Community, Violence, and Peace

Aldo Leopold, Mohandas K. Gandhi, Martin Luther King Jr., and Gautama the Buddha in the Twenty-First Century

By A. L. Herman

Subjects: Comparative Religion
Paperback : 9780791439845, 264 pages, October 1998
Hardcover : 9780791439838, 264 pages, October 1998

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Table of contents



1. Something about Community

2. Aldo Leopold and the Biotic Community

3. Mohandas Karamchand Gandhi and the Ashramic Community

4. Martin Luther King Jr. and the Beloved Community

5. Gautama the Buddha and the Karmic Community

6. Conclusion: Community and the Twenty-First Century


Some Suggestions for Further Reading


Replaces communal altruism with communal egoism as a way of solving problems of too much violence and too little peace in the twenty-first century.


Community, Violence, and Peace explores the concept of community and the belief that it can resolve the dilemmas of excessive violence and insufficient peace in the twenty-first century. Herman begins by analyzing two fictional communities, the spiritual community of Plato and the materialist community of Aldous Huxley. He then investigates four historical communities, the biotic community of Aldo Leopold, the ashramic community of Mohandas K. Gandhi, the beloved community of Martin Luther King Jr. , and the karmic community of Gautama the Buddha. All six communities call for and profess to lead to the reduction of violence and the increase in peace. After an extensive exploration of the characteristics of these communities and the quandaries that each generates and that renders them objectionable, Herman argues that substituting communal egoism for communal altruism will settle the predicament of violence and peace in the twenty-first century.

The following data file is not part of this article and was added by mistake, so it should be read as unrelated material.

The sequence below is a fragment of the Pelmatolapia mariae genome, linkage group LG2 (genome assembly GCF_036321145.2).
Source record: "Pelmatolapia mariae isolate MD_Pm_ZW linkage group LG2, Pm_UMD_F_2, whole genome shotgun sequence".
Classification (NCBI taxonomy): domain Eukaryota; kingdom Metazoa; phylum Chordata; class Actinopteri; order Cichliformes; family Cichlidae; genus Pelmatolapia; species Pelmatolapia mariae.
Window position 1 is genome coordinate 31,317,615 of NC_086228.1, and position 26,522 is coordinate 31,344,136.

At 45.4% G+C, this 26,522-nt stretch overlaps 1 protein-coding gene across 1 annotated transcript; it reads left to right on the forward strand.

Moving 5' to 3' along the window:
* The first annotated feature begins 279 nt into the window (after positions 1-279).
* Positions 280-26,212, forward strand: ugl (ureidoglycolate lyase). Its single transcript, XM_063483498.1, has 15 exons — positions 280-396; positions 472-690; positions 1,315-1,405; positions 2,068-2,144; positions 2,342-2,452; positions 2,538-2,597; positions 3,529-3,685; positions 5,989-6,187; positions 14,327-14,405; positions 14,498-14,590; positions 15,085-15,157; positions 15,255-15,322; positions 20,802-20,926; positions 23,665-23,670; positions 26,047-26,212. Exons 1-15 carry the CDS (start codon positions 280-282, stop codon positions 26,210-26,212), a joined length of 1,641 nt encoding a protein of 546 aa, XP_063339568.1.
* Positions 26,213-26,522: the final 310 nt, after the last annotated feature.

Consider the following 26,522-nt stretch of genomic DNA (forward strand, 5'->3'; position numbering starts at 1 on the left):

A. L. Herman is Professor of Philosophy at the University of Wisconsin–Stevens Point. He is the author of several works, including The Problem of Evil and Indian Thought, Second Edition.


"Community, Violence, and Peace takes up key questions facing the world today and engages them from the best of Western and Eastern wisdom. How to create community in the face of individualism on the one hand and group violence on the other (especially when nature is included in the consideration) is perhaps the most serious problem facing humanity today. " — Harold Coward, University of Victoria, author of Jung and Eastern Thought

"Herman's book is a pure delight. It is cross-cultural philosophy at its best: humane, wide-ranging, at times very witty—altogether a 'must' for all in the fields of comparative philosophy and social ethics. " — Frank J. Hoffman, West Chester University